This is the third in a series of articles on things to look for in evaluating a data warehouse data model. A good data warehouse data model needs to accommodate data that does not age gracefully.
Data Warehouse Design
A data warehouse designed for analyzing sales information is often called upon to provide trends by sales area. The problem that the business faces is that the sales area boundaries and hierarchies are often volatile, and the data warehouse is tasked with retaining historical information. The solution to this problem requires consideration of both the granularity level at which data is captured and the hierarchical relationships that are retained.
The granularity level in the data warehouse is the lowest level of detail that is needed to support the strategic decisions. The lowest level of analysis and the level of granularity are not necessarily the same. The level of granularity needs to consider the analysis being performed as well as the volatility of the data. If the sales areas and their hierarchical relationships change often, data cannot be maintained only at the sales area level. Information must be available to rebuild the sales areas based on the analysis being performed.
For illustration purposes, let's assume that, even though the sales area boundaries are volatile, they always align with state borders. When data is summarized, the summary basis needs to be at the state not the sales area level. Often, data is retained at the sales transaction level, with attributes such as the customer address being omitted in the data warehouse. (Customer address is not typically needed for strategic analysis.) Even if the customer address is left out, the state should be retained to enable the recreation of sales areas. In addition, an associative entity, relating the state and the sales area also needs to be created. This entity would include the effective date within its primary key.
The approach described can be used to support different types of requests. If a company needs to analyze sales trends by sales area, using the current view of the sales area, the sales are allocated to each sales area based on the current relationship between the state and the sales area. Sometimes sales need to be allocated to the sales area in effect at the time of the sale. To determine the best design for the data warehouse, the analyst needs to determine the frequency of these requests. If the requests are rare, then the approach described earlier should be used. If, however, the requests are common, then in addition to the associative table, the analyst should consider storing the sales area as an attribute of the sale or of the sale summary.
The associative entity can also be used to support analysis aimed at determining the sales area boundaries or at anticipating the sales volume for future sales areas. To accommodate this, a subsystem can provide future relationships between the states and the sales area for loading into the associative table. By using the future effective date as the basis of analysis, information becomes available to project sales for the new sales areas.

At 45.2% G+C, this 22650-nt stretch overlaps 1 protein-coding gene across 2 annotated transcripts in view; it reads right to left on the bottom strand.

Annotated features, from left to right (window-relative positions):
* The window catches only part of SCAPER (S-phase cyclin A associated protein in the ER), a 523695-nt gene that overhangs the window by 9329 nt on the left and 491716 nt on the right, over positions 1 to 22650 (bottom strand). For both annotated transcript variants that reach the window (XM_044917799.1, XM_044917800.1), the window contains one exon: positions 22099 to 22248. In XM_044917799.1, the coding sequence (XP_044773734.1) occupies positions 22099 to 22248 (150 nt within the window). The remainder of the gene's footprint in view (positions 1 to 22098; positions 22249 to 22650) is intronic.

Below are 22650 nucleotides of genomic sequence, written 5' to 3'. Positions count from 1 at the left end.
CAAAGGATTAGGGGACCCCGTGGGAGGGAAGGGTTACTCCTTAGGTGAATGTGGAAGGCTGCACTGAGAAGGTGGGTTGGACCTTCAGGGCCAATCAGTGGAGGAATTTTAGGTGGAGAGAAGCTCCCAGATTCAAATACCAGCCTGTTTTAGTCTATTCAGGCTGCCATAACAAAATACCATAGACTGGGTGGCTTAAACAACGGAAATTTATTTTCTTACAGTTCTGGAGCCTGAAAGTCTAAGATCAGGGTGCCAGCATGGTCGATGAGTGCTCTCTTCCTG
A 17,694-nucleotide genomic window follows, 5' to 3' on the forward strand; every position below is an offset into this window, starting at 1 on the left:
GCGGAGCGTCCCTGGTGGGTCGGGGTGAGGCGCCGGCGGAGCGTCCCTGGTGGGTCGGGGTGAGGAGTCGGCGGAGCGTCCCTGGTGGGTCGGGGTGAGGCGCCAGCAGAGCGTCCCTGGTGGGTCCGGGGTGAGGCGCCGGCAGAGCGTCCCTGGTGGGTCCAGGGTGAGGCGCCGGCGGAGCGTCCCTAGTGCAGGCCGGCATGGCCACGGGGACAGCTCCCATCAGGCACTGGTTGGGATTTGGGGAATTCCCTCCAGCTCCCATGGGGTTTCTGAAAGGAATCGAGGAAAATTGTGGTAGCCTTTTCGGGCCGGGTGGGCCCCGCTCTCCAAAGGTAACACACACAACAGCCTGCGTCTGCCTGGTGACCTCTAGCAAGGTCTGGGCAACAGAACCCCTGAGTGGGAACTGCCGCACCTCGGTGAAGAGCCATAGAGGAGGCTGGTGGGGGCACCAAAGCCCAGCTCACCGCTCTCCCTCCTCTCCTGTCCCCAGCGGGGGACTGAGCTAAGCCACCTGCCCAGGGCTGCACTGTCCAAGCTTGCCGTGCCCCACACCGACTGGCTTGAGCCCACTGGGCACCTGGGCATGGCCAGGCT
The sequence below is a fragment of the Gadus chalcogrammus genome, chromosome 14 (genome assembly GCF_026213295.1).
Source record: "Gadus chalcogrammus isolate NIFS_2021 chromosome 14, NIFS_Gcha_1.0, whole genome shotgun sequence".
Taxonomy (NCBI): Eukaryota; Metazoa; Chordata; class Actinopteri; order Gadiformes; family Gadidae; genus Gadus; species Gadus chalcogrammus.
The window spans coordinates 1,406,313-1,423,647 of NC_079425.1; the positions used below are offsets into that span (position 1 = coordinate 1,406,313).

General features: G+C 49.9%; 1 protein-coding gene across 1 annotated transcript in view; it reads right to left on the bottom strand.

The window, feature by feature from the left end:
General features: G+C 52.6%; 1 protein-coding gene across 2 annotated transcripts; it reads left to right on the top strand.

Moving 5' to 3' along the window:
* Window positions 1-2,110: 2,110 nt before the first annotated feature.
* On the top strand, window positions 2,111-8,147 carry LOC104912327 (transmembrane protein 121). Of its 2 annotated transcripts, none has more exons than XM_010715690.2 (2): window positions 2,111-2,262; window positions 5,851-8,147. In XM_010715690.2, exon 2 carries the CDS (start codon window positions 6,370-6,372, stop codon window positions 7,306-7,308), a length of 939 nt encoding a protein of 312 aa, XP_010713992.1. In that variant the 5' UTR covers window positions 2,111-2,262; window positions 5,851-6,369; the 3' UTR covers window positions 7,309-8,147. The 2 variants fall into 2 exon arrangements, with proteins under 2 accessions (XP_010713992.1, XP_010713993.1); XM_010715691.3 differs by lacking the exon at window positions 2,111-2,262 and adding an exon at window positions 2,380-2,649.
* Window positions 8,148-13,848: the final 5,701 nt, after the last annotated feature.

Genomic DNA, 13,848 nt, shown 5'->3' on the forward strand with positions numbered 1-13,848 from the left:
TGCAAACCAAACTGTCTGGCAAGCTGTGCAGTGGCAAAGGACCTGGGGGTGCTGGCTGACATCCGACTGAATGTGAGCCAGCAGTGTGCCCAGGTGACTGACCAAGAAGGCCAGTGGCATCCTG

Data Mart Design
The associative table within the data warehouse provides the needed linkages. Structuring requests that use the table, however, exceeds the capabilities of most casual users. Their needs are better served by a data mart that considers how they need to view the information.
A data mart is designed to meet the functional needs of a business area. Several data marts may be used to perform the analysis. In designing the data mart, a key question to be answered is which view of the sales area boundaries is needed. If the current view is always used, and no analysis is done at the state level, the dimension can consist of the current sales hierarchy, with the lowest level sales area identifier serving as its primary key. The data in the warehouse supports populating both this dimension table and a fact table summarized at this level.
If the analysis requires a historical view of the information, two approaches are feasible. The traditional approach entails a date within the sales area dimension table primary key. With this date, the sales area hierarchy that existed at the time of the sale would be joined with the fact table. Another approach is to populate the hierarchy at the time of the sale as non-fact, non-key attributes of the fact table. The audience of the data mart, the frequency of the different types of requests, the volatility of the sales area hierarchy and the impact the design would have on reusing the dimension table are all factors that should be taken into consideration. As with the earlier example, the data warehouse supports populating the data mart with the required data.
The data warehouse and data mart must be able to support business queries even if data does not age gracefully due to changes in hierarchical relationships. The data analyst needs to understand the business rules affecting the hierarchies and must incorporate these within the data warehouse data model using relational modeling techniques. This may involve an associative entity and the inclusion of additional attributes. The complexity created in the data warehouse model needs to be eliminated in the transition to the data mart. In reviewing a data warehouse or data mart model, we strive to be sure that the analyst correctly interpreted the business rules and that the design considers both the type and frequency of the anticipated business questions.
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